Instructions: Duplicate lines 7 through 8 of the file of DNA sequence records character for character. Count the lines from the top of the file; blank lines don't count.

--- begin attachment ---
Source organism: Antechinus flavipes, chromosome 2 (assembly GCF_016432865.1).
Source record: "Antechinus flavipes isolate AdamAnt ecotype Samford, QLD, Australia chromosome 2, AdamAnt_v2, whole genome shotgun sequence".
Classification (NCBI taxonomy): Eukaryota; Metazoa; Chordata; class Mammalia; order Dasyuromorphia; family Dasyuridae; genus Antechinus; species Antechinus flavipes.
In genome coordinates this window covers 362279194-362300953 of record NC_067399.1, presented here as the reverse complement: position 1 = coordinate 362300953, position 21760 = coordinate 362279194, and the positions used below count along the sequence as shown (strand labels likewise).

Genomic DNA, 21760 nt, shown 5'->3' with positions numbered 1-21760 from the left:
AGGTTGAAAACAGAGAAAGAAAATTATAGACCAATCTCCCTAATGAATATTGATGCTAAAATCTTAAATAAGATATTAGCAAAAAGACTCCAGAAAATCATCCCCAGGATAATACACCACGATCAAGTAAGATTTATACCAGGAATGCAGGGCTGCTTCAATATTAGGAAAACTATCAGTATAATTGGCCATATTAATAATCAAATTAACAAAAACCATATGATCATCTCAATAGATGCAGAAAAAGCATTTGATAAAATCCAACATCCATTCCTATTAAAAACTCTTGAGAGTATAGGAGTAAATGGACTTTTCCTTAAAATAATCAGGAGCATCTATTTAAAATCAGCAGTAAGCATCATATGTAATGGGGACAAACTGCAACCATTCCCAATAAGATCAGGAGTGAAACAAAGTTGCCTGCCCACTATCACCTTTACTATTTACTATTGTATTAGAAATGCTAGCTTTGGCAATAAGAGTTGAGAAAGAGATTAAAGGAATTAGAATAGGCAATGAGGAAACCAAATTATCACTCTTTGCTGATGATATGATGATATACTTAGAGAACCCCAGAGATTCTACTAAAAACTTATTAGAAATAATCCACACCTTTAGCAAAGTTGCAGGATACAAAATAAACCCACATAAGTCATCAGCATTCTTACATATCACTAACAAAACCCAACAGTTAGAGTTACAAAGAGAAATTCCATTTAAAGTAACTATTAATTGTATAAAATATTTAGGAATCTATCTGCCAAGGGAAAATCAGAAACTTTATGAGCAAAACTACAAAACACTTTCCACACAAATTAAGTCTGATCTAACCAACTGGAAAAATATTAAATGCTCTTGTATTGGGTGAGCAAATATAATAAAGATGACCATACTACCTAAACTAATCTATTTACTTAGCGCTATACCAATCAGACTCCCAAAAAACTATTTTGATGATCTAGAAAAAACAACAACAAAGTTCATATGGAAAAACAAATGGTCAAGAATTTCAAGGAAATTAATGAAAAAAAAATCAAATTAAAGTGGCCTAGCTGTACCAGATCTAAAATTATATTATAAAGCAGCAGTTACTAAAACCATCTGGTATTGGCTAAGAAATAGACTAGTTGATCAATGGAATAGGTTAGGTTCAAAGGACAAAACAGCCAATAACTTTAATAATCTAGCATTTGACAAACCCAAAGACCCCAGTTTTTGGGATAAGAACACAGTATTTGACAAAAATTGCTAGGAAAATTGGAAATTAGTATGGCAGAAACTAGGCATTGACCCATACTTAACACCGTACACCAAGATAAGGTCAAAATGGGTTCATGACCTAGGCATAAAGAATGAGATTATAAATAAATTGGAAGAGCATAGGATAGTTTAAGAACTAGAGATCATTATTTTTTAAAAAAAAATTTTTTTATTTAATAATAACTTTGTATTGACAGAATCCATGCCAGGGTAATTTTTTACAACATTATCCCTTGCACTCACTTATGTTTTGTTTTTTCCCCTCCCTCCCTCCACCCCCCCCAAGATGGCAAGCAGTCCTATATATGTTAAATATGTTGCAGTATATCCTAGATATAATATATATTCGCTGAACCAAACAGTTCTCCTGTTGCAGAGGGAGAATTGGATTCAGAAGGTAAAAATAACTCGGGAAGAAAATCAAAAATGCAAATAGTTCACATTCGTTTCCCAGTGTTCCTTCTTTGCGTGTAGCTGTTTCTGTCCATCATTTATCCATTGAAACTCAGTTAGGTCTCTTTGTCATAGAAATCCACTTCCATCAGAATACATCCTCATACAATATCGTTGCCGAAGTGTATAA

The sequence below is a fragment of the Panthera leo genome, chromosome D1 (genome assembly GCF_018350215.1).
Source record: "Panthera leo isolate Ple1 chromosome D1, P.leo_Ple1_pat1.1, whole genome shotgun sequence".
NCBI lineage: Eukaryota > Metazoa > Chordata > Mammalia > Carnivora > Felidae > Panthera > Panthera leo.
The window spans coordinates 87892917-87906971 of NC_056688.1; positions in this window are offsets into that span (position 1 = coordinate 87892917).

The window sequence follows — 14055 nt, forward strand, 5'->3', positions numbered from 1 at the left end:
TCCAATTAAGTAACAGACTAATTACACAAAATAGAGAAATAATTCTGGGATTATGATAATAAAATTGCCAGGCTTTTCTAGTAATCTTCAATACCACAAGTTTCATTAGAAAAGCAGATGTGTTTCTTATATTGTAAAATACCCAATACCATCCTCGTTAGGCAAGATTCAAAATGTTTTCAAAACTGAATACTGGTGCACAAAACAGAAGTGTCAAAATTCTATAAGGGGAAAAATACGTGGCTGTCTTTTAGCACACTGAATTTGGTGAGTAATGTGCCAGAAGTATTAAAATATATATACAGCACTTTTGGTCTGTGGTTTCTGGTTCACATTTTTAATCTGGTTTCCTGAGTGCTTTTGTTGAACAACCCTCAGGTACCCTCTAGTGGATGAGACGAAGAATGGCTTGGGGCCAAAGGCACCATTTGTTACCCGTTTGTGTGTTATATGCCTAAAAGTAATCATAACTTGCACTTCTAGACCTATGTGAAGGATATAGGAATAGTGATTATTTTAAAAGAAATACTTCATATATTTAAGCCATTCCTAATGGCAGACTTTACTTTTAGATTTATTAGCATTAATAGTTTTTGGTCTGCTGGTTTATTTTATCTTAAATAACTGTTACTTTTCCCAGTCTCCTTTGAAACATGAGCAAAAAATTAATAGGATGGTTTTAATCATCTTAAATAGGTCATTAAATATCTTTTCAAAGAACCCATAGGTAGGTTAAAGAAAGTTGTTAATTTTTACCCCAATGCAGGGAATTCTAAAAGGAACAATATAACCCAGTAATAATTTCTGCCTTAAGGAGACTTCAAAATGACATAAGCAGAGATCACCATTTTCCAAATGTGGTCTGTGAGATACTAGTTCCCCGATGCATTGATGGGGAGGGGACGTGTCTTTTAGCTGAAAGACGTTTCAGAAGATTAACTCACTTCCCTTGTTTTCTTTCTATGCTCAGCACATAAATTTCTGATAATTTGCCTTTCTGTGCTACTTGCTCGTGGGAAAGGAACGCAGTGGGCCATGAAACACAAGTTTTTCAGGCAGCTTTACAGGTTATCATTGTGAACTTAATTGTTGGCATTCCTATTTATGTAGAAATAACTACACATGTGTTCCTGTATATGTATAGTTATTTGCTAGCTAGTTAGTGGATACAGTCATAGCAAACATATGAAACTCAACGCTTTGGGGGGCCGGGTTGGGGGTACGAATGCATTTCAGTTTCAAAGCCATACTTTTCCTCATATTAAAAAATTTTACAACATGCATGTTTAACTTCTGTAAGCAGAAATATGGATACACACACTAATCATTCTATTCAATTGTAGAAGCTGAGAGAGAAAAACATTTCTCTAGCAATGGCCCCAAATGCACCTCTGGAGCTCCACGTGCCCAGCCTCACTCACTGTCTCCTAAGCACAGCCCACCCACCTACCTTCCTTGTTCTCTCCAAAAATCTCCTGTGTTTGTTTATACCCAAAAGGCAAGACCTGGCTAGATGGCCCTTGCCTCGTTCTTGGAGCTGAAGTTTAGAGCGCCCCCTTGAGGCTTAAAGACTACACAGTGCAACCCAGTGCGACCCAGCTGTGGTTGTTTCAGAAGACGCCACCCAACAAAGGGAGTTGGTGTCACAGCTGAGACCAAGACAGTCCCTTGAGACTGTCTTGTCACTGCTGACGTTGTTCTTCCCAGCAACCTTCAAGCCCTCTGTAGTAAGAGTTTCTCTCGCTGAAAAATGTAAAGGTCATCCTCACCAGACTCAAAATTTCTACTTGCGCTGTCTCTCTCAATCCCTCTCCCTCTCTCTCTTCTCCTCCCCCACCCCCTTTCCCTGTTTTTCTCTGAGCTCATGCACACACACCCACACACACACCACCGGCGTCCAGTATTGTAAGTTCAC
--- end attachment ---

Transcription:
The sequence below is a fragment of the Panthera leo genome, chromosome D1 (genome assembly GCF_018350215.1).
Source record: "Panthera leo isolate Ple1 chromosome D1, P.leo_Ple1_pat1.1, whole genome shotgun sequence".